The Investment Risk Charge applicable for an insurer’s (and reinsurer’s) on-balance sheet Investment/Asset exposures is calculated in accordance with Prudential Standards GPS 114 Capital Adequacy: Investment Risk Capital Charge (GPS 114). The form categorises assets into investment capital factor groupings to calculate the applicable investment risk capital charge for each asset category. The aggregate Investment risk charge calculated is included in the calculation of the insurer’s minimum capital requirement.
The fair value of each applicable asset/asset category is required to be disclosed into the appropriate cell for each column titled “Fair Value”.
The Investment Risk Charge is calculated based on the fair value of assets disclosed.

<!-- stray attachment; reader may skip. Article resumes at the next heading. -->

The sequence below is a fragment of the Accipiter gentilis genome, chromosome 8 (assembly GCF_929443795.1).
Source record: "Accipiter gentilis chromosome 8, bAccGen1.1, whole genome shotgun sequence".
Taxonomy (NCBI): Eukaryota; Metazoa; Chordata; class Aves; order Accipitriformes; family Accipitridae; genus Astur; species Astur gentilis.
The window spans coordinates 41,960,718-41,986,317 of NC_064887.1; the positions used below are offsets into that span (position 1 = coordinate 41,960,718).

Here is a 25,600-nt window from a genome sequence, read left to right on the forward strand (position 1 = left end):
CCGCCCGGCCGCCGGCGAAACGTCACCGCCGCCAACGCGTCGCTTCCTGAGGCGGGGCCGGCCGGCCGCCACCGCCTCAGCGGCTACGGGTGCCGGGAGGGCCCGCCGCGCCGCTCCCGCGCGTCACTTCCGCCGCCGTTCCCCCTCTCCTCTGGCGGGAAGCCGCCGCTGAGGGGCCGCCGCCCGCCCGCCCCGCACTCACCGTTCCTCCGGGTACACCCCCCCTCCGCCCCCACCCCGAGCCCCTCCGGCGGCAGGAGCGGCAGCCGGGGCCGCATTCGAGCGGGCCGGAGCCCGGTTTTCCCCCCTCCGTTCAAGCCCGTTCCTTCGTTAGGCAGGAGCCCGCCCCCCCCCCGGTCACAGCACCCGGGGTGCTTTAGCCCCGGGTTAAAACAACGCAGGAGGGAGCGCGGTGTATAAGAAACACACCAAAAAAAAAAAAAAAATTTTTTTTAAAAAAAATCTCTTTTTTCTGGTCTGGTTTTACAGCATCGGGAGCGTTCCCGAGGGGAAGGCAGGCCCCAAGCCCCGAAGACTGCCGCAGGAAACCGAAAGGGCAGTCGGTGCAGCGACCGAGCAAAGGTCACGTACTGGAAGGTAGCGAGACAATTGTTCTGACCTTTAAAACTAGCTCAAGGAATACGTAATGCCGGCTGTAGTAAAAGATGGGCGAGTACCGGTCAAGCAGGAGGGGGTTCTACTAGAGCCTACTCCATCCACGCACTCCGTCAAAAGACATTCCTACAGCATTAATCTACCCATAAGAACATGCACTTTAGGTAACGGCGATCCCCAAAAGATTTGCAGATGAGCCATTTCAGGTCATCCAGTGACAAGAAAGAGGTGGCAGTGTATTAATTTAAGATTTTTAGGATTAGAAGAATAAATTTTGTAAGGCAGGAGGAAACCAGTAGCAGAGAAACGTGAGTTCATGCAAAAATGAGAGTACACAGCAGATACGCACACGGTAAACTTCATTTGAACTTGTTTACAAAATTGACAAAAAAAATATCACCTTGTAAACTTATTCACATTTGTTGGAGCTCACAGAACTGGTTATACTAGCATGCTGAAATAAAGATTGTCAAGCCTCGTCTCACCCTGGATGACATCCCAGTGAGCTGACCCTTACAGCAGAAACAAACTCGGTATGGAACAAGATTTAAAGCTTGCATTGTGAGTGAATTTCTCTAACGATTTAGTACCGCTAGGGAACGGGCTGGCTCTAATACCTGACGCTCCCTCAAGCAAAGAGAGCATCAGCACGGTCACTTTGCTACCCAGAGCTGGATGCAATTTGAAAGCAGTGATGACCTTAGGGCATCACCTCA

Audit requirements
The form relating to authorised insurance entities and reinsurance entities is required to be subject to audit review and testing.
The scope and nature of audit testing required is outlined in the applicable Auditing and Assurance Guidance Statement issued by the Auditing and Assurance Standards Board.
Information provided in the form in respect of a financial year of an insurer forms part of the insurer’s ‘yearly statutory accounts’ within the meaning of section 3 of the Insurance Act 1973.  This means that:
·               the completed form for the financial year must be audited by the Appointed Auditor of the insurer (see paragraph 49J(1)(a) of the Act);  
·               the insurer must make such arrangements as to enable the auditor to do this (subsection 49J(2)); 
·               the auditor must give the insurer a certificate relating to the completed form (and other completed forms that are part of the insurer’s yearly statutory accounts), which must contain statements of the auditor’s opinion on the matters required by the prudential standards to be dealt with in the certificate (subsection 49J(3));